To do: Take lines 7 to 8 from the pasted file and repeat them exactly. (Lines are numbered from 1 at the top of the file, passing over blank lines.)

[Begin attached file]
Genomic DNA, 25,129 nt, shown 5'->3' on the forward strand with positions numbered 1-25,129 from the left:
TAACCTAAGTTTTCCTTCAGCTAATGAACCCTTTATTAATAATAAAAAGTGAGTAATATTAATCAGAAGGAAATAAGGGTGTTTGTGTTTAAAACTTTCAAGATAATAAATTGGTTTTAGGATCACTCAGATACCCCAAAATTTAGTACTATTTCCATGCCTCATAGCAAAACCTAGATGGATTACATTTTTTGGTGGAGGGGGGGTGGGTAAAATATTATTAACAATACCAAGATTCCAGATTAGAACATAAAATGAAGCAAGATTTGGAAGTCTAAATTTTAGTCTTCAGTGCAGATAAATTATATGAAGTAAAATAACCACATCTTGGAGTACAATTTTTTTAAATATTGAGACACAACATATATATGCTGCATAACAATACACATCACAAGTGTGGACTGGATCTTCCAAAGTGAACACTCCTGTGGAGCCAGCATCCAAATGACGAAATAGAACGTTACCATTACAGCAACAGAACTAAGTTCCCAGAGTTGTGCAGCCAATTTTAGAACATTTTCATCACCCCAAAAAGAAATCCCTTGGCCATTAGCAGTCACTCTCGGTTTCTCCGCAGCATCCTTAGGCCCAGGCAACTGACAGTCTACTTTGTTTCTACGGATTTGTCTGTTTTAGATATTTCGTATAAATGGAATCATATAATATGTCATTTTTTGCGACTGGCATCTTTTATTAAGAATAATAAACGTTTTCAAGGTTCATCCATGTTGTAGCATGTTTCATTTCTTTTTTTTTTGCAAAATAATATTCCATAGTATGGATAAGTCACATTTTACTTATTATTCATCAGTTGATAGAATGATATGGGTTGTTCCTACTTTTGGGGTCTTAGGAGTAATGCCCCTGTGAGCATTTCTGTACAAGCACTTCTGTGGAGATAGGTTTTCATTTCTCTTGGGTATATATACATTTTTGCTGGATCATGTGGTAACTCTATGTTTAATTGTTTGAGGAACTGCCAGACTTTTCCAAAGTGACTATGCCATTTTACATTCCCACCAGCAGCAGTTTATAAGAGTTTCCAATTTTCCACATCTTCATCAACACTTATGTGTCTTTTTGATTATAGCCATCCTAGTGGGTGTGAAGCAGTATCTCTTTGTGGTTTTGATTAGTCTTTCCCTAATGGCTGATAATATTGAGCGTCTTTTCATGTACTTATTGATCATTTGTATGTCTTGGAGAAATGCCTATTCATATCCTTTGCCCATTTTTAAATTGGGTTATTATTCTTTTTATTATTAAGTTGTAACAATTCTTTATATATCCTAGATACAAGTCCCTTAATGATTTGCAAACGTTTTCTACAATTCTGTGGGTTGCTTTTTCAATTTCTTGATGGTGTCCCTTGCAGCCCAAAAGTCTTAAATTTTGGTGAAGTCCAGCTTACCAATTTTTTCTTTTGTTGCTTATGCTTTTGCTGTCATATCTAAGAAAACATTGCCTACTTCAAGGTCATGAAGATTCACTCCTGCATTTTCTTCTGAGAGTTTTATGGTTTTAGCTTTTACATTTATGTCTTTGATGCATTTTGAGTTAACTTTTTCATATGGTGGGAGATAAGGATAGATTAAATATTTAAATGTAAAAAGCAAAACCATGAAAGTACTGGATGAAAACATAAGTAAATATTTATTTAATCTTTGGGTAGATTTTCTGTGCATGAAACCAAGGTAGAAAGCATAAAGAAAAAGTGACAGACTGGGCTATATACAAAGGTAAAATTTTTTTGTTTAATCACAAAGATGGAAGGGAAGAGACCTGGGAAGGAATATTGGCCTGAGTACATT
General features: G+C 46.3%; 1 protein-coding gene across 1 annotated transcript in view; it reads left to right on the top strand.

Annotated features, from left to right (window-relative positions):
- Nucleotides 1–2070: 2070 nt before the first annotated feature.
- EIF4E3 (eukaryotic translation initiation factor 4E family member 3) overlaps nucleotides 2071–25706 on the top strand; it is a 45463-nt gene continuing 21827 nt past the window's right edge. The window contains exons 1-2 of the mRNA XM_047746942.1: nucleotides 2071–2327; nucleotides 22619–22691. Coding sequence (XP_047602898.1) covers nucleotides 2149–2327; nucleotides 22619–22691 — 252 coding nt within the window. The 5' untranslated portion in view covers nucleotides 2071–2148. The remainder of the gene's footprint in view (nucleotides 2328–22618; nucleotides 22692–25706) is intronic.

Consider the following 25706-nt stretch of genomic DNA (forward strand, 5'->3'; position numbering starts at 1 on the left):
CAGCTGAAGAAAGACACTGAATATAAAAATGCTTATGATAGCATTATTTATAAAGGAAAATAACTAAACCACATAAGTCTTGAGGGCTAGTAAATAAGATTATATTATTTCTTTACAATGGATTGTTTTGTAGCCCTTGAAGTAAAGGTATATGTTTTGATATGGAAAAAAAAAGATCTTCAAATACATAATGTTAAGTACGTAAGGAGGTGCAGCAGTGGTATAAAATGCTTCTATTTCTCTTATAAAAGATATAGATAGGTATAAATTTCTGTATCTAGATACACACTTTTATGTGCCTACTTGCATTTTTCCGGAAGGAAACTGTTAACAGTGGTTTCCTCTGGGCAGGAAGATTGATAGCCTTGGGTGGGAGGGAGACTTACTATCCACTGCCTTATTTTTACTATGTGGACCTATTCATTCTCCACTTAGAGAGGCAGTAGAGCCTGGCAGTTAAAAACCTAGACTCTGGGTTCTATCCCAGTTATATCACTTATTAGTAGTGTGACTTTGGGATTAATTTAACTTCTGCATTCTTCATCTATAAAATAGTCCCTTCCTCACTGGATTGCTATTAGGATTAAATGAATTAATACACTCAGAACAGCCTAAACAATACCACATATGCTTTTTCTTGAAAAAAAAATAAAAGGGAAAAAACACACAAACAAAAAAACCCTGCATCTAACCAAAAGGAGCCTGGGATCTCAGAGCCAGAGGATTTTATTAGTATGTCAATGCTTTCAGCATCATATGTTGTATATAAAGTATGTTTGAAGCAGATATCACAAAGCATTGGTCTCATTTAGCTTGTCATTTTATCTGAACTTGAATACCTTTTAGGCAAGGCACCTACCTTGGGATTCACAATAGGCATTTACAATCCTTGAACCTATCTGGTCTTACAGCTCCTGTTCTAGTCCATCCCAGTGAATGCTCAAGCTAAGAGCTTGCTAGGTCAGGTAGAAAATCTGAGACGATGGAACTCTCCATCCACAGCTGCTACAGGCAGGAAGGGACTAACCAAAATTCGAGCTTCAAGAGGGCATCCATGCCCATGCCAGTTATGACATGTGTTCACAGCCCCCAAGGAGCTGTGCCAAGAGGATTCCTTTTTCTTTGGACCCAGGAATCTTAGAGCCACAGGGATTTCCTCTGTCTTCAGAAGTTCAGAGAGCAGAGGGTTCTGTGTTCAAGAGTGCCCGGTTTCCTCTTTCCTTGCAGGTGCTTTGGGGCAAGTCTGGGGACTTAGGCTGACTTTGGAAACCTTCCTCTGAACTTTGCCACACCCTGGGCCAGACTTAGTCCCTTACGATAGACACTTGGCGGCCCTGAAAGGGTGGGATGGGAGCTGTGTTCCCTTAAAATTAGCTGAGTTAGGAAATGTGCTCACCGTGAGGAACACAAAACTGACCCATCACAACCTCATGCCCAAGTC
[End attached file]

Consider the following 25706-nt stretch of genomic DNA (forward strand, 5'->3'; position numbering starts at 1 on the left):
CAGCTGAAGAAAGACACTGAATATAAAAATGCTTATGATAGCATTATTTATAAAGGAAAATAACTAAACCACATAAGTCTTGAGGGCTAGTAAATAAGATTATATTATTTCTTTACAATGGATTGTTTTGTAGCCCTTGAAGTAAAGGTATATGTTTTGATATGGAAAAAAAAAGATCTTCAAATACATAATGTTAAGTACGTAAGGAGGTGCAGCAGTGGTATAAAATGCTTCTATTTCTCTTATAAAAGATATAGATAGGTATAAATTTCTGTATCTAGATACACACTTTTATGTGCCTACTTGCATTTTTCCGGAAGGAAACTGTTAACAGTGGTTTCCTCTGGGCAGGAAGATTGATAGCCTTGGGTGGGAGGGAGACTTACTATCCACTGCCTTATTTTTACTATGTGGACCTATTCATTCTCCACTTAGAGAGGCAGTAGAGCCTGGCAGTTAAAAACCTAGACTCTGGGTTCTATCCCAGTTATATCACTTATTAGTAGTGTGACTTTGGGATTAATTTAACTTCTGCATTCTTCATCTATAAAATAGTCCCTTCCTCACTGGATTGCTATTAGGATTAAATGAATTAATACACTCAGAACAGCCTAAACAATACCACATATGCTTTTTCTTGAAAAAAAAATAAAAGGGAAAAAACACACAAACAAAAAAACCCTGCATCTAACCAAAAGGAGCCTGGGATCTCAGAGCCAGAGGATTTTATTAGTATGTCAATGCTTTCAGCATCATATGTTGTATATAAAGTATGTTTGAAGCAGATATCACAAAGCATTGGTCTCATTTAGCTTGTCATTTTATCTGAACTTGAATACCTTTTAGGCAAGGCACCTACCTTGGGATTCACAATAGGCATTTACAATCCTTGAACCTATCTGGTCTTACAGCTCCTGTTCTAGTCCATCCCAGTGAATGCTCAAGCTAAGAGCTTGCTAGGTCAGGTAGAAAATCTGAGACGATGGAACTCTCCATCCACAGCTGCTACAGGCAGGAAGGGACTAACCAAAATTCGAGCTTCAAGAGGGCATCCATGCCCATGCCAGTTATGACATGTGTTCACAGCCCCCAAGGAGCTGTGCCAAGAGGATTCCTTTTTCTTTGGACCCAGGAATCTTAGAGCCACAGGGATTTCCTCTGTCTTCAGAAGTTCAGAGAGCAGAGGGTTCTGTGTTCAAGAGTGCCCGGTTTCCTCTTTCCTTGCAGGTGCTTTGGGGCAAGTCTGGGGACTTAGGCTGACTTTGGAAACCTTCCTCTGAACTTTGCCACACCCTGGGCCAGACTTAGTCCCTTACGATAGACACTTGGCGGCCCTGAAAGGGTGGGATGGGAGCTGTGTTCCCTTAAAATTAGCTGAGTTAGGAAATGTGCTCACCGTGAGGAACACAAAACTGACCCATCACAACCTCATGCCCAAGTC